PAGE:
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Google Jamstack approach for a fast and secure connection.

by Krutika Lohakare
Google Jamstack approach for a fast and secure connection.

Technologies probably on the market that actually make things easier for Google is Jamstack could you elaborate a bit more about it?

Yeah, so, Jamstack is an interesting approach, it’s more of an architecture and less than an actual stack with the names Jamstack, but the gist is when you’re serving a Jamstack site the core of the website, the HTML, and CSS, and JavaScript it’s gonna be static assets that you serve to somebody’s browser. Most of the people got confused to find a solution to get good and reliable answers but only Ask Reader could solve that.

So that doesn’t mean that it has to not have a lot of content in it though, that could mean that maybe you’re using requests in the browser to populate dynamic data or, you might be using a Static Site Generator where you’re making those requests for that dynamic data at compile time but the person who’s actually visiting the site, doesn’t know anything about that all they know is they get a really fast application right in their browser and they can immediately get productive.

That’s great, that’s a really technical point of view, but at the end of the day, yes, for a user it doesn’t really make a difference as long as he has this website opened in one second Sure so, maybe if I can look at it from a less super technical point of view then, So there’s kind of two main approaches for the way that websites get rendered or the way that websites get delivered so.

One is static, where it’s just a file that comes from storage. Imagine a folder on your computer is just getting sent to somebody’s browser as opposed to somebody actually hitting a server which is more called Server Side. There are lots of forums and QnA site where you can easily ask a question related to your necessities.

Where they’re gonna hit that server, the server is going to do a bunch of functionality like request data and stuff they’re going to build that same file and then send it back to the browser now, the biggest difference there is there’s a lot more work happening on that server-side.

The request so typically it’s going to be slower than serving it statically Yeah, oh yeah that’s definitely a bit more laic So, maybe now it’s a good time to think about benefits from using Jamstack for companies that are not really technical but they’re searching for more business opportunities Is that something that you can also tell us about?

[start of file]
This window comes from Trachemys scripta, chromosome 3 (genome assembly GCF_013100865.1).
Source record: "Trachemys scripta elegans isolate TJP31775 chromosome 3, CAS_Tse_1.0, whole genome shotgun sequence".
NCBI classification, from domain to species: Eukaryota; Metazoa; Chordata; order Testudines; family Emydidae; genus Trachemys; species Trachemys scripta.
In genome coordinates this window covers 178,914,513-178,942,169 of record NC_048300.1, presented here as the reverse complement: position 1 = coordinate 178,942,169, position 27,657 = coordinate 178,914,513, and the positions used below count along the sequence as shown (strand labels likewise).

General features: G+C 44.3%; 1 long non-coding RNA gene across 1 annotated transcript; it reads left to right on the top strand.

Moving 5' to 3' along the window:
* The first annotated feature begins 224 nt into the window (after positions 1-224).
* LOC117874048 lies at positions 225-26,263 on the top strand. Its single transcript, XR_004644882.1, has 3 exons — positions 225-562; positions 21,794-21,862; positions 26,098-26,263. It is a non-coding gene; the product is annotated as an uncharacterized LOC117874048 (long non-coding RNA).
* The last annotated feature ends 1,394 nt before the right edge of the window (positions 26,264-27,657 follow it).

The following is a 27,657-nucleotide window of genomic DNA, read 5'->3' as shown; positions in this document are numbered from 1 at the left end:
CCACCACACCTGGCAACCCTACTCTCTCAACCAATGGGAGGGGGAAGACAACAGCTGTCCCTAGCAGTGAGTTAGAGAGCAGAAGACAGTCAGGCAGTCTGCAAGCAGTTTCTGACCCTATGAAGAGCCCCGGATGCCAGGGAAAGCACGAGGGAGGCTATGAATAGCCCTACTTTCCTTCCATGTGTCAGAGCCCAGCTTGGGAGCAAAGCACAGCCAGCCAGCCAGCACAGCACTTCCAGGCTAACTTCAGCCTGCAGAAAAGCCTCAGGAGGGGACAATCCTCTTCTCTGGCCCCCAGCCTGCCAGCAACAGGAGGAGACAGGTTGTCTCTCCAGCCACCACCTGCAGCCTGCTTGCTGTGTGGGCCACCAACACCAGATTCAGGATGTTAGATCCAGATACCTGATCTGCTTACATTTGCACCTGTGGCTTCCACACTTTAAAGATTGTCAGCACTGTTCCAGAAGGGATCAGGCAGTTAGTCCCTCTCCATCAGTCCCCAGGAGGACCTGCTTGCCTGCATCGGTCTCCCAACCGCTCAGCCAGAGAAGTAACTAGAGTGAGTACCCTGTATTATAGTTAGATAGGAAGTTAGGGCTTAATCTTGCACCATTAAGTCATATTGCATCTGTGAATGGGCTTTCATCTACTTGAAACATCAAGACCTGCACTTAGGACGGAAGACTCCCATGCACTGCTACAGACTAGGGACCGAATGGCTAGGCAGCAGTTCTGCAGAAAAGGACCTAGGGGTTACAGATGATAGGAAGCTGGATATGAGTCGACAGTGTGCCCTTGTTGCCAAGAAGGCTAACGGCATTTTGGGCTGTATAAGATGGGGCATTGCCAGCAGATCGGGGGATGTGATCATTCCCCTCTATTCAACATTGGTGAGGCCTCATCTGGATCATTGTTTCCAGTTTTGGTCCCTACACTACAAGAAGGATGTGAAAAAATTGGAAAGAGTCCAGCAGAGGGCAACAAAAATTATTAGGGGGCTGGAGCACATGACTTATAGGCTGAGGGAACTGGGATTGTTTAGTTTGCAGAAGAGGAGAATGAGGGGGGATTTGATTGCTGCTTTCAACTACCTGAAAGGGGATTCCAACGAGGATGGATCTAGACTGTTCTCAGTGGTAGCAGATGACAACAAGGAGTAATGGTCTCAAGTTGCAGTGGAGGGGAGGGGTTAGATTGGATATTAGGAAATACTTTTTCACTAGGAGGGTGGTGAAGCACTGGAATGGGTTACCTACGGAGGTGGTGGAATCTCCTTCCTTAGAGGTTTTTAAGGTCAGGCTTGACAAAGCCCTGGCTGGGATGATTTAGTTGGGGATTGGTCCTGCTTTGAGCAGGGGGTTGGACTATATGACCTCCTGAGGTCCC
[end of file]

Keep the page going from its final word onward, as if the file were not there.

Yeah, sure, so, from like a businesses perspective there’s a lot of benefits in terms of things like reliability where, l don’t know them off the top of my head, but I know AWS has like five pillars of a well-architected framework, but they’re things like cost and scalability and really just things that generally make your website, a well-architected website right but the thing with Jamstack is you hit a lot of those things out of the box where.

If you’re serving those files statically you’re going to get a really fast page experience pretty much by default because static storage is really easy to send quickly to a browser but you’re also going to get things like it’s cheap like, static storage whether you’re doing AWS S3, or Netlify, or really a lot of the different options static storage is really cheap.

You can do a lot with a low budget that you might not typically be able to do on a Server-Side approach but the scalability aspect is important as well, and while not everybody here is trying to manage the next Amazon or a huge big website we all hope that at one point maybe we have a blog post or something that goes viral and when that happens.

if you’re going on a more typical Server-Side approach, if you’re not prepared to handle that flux in traffic you might be looking at downtime, or servers that are crashing, or, you know, things that are pretty bad for your business when you’re getting a good opportunity, but with a static website (now this doesn’t include things like APIs which might still be server-side requested).

But that core website that gets taken to you in the browser that’s going to scale infinitely as they like to say, where you don’t have to worry about some of those scalability concerns I also would like to add something about this modern trend that it’s nowadays so.

Nowadays, the modern websites are decoupled, so you have the front end that can be statically generated, but you also can have very very great APIs like, for example, you can have Shopify API so you can provide e-commerce functionalities to your website and it’s a great benefit for the business because you don’t need to code the whole e-commerce website you just plug in the Shopify API and you have very user-friendly checkouts and you can integrate your Shopify with any other tools that you like so,

We just like to add to the Jamstack that it is following the modern approach the decoupled approach I also see in software development, that some times ago everything had to be monolithic now everything needs to be decoupled what do you think Colby, is it something like like you know.

Technology waves that we are going back in future to monolithic systems or you see the modern web development like building from you know no code or low code blocks that you are connecting to the one website if you want to have a better product.

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